The diseases of the mind, forasmuch as they have their chief seat in the organs of the head, are commonly repeated amongst the diseases of the head, which are divers, and vary much according to their size. (138) Some days you just can’t shake the frogs off your brain. This post is part of […]
What a disease is, almost every physician defines. Fernelius calleth it an “affection of the body contrary to nature.” Fuschius and Crato, “an hindrance, hurt, or alteration of any action of the body, or part of it.” Tholosanus, “a dissolution of that league which is between body and soul, and a perturbation of it; as […]
Unfortunately, the pernicious fishes aren’t the real problem: To descend to more particulars, how many creatures are at deadly feud with men? Lions, wolves, bears, etc. Some with hoofs, horns, tusks, teeth, nails: How many noxious serpents and venomous creatures, ready to offend us with stings, breath, sight, or quite kill us? How many pernicious […]
Ha! I thought I was finally going to begin the First Partition, but oh no no no no no, there is yet another piece of introductory material. In this short, third (fourth?) introduction, there is a poem. It is in Latin, so here is my editor’s translation: Weep, Heraclitus; here is food for tears In […]
At last we come to the end of “Democritus Junior to the Reader.” After over one hundred pages of introduction, what parting thoughts does Burton have for us before embarking on the real book? I have overshot myself, I have spoken foolishly, rashly, unadvisedly, absurdly, I have anatomized mine own folly. And now methinks upon a […]
So 118 pages into this diatribe against humanity, Burton unsurprisingly sums up his argument as follows: “They are all mad.” If you are “reading” along but have fallen 116-118 pages behind, all you really missed is: “They are all mad.” Or more specifically, somewhat, they are all “E fungis nati homines,” which roughly translated means men […]
Nevisanus hath as hard an opinion of rich men, “wealth and wisdom cannot dwell together.” […] Sapientia non invenitur in terra suaviter viventium [wisdom is not found in the land of those who live at ease]. For beside a natural contempt of learning, which accompanies such kind of men, innate idleness (for they will take no pains), […]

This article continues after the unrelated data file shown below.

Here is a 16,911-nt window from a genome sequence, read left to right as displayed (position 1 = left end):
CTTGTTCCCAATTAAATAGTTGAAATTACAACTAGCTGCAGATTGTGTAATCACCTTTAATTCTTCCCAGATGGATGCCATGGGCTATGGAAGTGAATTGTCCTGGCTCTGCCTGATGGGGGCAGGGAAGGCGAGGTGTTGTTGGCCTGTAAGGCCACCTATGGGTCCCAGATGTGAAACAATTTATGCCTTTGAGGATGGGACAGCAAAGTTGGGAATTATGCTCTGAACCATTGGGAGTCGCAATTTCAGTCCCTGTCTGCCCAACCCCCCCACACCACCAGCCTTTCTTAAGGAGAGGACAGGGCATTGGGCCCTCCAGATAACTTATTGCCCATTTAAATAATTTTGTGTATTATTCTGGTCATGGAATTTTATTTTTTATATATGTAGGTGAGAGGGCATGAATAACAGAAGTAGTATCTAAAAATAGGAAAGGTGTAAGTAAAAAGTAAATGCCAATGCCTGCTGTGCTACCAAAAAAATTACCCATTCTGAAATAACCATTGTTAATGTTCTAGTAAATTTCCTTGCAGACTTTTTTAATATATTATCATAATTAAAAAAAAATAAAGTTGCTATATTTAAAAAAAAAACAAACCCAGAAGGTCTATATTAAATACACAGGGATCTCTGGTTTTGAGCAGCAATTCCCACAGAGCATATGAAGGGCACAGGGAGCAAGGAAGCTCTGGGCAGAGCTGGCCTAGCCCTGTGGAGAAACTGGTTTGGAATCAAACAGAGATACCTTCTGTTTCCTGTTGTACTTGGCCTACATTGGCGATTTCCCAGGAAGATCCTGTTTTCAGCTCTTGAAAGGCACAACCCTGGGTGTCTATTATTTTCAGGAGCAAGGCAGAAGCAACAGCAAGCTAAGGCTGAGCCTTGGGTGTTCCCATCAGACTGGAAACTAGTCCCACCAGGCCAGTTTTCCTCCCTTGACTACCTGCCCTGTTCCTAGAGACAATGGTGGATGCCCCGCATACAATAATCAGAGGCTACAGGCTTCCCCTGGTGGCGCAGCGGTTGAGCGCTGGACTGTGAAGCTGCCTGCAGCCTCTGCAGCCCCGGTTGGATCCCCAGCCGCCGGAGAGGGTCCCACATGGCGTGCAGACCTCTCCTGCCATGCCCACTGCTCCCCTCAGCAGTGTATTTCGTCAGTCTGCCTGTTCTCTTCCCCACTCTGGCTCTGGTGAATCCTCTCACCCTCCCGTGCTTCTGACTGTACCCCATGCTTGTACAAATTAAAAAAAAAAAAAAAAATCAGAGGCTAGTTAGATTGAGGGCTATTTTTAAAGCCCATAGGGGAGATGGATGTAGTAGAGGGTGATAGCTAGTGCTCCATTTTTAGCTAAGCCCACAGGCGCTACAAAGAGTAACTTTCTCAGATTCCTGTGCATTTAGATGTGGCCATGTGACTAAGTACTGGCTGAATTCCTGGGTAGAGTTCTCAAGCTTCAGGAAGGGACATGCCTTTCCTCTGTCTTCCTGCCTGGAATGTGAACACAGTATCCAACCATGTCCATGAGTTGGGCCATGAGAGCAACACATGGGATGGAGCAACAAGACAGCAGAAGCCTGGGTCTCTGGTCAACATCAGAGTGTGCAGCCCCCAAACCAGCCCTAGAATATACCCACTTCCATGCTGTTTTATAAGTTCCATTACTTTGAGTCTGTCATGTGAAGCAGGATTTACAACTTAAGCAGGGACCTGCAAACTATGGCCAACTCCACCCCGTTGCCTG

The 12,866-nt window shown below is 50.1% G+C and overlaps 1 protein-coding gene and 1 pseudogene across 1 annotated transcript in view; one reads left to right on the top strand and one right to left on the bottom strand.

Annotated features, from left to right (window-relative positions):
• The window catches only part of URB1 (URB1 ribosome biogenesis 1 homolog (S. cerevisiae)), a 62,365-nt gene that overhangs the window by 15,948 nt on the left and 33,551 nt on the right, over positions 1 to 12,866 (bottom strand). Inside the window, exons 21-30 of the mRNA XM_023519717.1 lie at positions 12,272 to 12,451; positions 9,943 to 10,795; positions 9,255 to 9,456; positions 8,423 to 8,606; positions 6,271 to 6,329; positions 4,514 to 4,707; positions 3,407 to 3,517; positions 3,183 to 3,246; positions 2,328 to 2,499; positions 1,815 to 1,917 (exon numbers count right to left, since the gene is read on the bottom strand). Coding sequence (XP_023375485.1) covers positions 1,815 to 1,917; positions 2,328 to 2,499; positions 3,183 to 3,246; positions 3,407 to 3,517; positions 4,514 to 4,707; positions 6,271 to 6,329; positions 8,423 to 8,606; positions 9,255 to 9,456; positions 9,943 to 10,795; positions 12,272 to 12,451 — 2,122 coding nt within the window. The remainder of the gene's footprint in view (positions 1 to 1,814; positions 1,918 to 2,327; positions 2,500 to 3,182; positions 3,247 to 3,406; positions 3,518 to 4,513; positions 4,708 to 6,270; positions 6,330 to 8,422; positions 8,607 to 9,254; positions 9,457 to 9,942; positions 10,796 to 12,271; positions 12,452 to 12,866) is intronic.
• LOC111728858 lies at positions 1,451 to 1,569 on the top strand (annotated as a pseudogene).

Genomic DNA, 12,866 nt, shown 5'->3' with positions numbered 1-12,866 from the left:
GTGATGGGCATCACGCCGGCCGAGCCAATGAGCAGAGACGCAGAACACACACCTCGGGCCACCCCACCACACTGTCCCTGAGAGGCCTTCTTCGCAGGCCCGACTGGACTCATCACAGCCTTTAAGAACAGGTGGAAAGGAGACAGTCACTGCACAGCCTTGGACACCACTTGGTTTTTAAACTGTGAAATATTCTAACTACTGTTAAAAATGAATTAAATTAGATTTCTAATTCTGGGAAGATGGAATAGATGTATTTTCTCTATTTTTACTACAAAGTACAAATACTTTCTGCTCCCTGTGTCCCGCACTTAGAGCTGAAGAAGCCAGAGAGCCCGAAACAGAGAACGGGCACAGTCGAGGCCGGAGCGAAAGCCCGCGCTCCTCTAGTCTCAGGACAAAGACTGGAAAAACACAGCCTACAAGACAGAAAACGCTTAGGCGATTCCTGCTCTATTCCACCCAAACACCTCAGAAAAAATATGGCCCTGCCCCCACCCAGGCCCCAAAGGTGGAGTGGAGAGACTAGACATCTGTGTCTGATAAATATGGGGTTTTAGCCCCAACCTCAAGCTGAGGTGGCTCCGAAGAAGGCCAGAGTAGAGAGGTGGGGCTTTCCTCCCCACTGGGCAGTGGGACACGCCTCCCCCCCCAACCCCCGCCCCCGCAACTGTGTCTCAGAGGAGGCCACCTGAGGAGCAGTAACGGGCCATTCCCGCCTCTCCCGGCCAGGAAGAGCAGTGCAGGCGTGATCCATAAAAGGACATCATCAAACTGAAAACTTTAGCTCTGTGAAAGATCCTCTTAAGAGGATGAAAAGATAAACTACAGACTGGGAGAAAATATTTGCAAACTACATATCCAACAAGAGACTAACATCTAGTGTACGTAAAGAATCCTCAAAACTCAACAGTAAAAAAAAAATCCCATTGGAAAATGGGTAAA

I will have no monopolies, to enrich one man and beggar a multitude. (106) This post is part of a long, tedious, and illustrated read-along of Robert Burton’s The Anatomy of Melancholy – more info here and follow along on Facebook here.
“For I see no reason” (as [Aristotle] said) “why an epicure or idle drone, a rich glutton, a usurer, should live at ease, and do nothing, live in honour, in all manner of pleasures, and oppress others, when as in the meantime a poor labourer, a smith, a carpenter, an husbandman that hath spent his time […]
Let them be rude, stupid, ignorant, incult, lapis super lapidem sedeat, and as the apologist will, resp. tussi, et graveolentia laboret, mundus vitio, let them be barbarous as they are, let them tyrannise, epicurise, oppress, luxuriate, consume themselves with factions, superstitions, lawsuits, wars and contentions, live in riot, poverty, want, misery; rebel, wallow as so […]
This section was really pretty dull, to be honest. It was four pages of stuff like this: Some, saith Acosta, would have a passage cut from Panama to Nombre de Dios in America; but Thuanus and Serres the French historians speak of a famous aqueduct in France, intended in Henry the Fourth’s time, from the […]
My drawing for pages 18-19 did not turn out well. If you try draw a spleen in sunglasses, it will generally look like one of the California Raisins. This is just a piece of advice in case you ever find yourself in a similar situation. In my defense, I was having a bad day. After dropping […]
When a giant angry turnip was elected president of the United States last year, I started to feel a little down. Naturally my response was to buy an unabridged copy of Robert Burton’s The Anatomy of Melancholy. My get-out-of-bed-without-crying-plan is to read a little piece of this gargantuan lump of knowledge daily, and I will illustrate it as I go.